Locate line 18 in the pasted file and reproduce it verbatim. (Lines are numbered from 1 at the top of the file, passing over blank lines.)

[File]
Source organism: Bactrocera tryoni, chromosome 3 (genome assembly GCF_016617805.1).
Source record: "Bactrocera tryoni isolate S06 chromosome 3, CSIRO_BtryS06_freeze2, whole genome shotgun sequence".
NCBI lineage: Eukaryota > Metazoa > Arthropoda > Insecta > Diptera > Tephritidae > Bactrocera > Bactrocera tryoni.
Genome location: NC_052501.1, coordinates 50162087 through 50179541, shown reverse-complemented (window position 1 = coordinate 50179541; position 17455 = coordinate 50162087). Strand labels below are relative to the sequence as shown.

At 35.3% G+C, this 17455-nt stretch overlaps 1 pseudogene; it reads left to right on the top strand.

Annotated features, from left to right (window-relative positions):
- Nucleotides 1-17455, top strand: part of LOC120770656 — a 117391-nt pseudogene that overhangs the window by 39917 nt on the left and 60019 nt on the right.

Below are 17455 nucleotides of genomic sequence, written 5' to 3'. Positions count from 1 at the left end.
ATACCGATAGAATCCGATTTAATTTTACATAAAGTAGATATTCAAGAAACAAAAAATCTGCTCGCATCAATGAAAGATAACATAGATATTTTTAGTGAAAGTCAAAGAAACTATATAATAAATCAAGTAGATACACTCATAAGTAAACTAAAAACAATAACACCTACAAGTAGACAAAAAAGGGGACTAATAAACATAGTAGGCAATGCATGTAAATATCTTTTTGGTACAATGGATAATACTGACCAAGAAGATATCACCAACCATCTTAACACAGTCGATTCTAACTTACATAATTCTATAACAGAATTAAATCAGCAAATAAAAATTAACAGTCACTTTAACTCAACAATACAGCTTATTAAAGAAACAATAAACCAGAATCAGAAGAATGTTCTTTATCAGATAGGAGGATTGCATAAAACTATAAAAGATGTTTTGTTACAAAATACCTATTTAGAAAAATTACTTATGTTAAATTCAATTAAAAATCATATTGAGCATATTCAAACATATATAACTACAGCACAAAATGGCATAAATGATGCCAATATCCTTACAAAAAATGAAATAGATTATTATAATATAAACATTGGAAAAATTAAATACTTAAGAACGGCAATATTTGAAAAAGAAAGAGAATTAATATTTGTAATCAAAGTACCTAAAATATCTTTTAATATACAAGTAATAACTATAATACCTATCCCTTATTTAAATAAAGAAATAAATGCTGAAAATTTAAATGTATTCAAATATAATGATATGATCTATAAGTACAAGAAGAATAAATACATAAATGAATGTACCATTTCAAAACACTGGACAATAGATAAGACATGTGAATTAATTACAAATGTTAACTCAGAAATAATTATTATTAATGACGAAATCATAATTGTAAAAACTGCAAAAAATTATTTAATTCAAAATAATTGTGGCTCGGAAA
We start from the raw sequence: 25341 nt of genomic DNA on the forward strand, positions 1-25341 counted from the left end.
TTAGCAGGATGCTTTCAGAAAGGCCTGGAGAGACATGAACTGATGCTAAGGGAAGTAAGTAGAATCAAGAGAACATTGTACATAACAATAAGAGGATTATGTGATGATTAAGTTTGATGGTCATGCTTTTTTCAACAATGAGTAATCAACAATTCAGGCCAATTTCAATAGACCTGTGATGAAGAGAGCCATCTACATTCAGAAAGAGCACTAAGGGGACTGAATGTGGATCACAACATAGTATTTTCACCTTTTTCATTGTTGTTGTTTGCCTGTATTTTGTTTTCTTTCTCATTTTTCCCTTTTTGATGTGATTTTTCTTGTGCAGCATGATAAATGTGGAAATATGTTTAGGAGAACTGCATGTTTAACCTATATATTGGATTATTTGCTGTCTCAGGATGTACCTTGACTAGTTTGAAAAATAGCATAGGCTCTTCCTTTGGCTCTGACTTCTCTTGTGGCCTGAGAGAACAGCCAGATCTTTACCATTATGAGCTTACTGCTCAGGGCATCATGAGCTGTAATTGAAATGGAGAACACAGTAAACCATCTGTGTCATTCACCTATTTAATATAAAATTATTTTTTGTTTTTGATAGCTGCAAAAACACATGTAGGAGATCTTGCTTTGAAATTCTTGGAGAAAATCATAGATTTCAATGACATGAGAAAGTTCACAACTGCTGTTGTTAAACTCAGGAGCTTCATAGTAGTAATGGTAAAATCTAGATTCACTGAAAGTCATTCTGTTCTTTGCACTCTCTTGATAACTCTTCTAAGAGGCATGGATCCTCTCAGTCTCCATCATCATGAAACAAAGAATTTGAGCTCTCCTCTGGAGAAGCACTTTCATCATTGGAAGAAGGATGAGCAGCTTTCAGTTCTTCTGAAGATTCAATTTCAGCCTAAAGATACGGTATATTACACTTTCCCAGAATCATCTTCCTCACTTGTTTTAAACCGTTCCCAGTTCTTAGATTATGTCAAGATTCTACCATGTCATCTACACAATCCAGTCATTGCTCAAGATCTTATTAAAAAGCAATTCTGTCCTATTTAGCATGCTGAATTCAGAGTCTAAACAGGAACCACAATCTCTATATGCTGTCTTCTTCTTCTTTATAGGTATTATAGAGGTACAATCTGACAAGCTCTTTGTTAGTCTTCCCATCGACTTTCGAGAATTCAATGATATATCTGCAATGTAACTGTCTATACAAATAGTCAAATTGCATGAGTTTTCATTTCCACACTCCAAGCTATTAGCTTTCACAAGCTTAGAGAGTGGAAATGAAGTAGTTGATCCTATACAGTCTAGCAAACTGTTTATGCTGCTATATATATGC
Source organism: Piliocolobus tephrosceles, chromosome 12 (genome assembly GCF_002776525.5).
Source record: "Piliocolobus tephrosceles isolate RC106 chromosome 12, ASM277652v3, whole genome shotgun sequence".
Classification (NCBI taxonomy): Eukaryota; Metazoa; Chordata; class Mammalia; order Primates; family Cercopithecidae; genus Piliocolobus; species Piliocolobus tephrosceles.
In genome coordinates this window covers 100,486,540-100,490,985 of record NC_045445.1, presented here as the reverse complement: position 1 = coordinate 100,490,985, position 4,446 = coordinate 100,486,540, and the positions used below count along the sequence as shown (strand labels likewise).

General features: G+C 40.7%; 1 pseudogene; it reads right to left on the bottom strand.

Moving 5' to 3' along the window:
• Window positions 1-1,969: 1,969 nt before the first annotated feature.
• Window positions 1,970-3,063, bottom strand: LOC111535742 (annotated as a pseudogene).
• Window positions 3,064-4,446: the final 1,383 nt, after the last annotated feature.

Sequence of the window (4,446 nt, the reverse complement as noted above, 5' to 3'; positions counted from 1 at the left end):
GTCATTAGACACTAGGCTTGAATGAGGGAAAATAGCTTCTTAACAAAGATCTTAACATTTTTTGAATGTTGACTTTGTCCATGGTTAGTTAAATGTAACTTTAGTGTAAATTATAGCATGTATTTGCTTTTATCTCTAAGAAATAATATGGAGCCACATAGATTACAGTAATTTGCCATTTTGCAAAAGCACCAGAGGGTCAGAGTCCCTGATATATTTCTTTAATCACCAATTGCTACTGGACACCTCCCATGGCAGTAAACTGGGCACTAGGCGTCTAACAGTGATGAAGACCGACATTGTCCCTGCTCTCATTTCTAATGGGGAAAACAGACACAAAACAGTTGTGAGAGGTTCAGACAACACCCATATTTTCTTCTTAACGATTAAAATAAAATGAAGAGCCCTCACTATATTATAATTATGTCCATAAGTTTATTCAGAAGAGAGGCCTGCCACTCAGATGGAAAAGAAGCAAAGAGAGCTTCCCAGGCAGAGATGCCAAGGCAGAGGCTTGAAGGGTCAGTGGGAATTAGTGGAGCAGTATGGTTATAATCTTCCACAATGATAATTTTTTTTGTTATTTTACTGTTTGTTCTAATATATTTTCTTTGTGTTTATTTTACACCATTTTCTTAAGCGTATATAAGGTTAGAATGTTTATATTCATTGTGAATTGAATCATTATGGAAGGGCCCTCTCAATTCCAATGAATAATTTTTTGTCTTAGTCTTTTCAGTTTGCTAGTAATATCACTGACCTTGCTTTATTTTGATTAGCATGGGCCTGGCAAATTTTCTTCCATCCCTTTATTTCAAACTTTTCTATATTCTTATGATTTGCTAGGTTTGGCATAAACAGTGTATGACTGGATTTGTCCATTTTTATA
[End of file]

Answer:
• Window positions 1-1,969: 1,969 nt before the first annotated feature.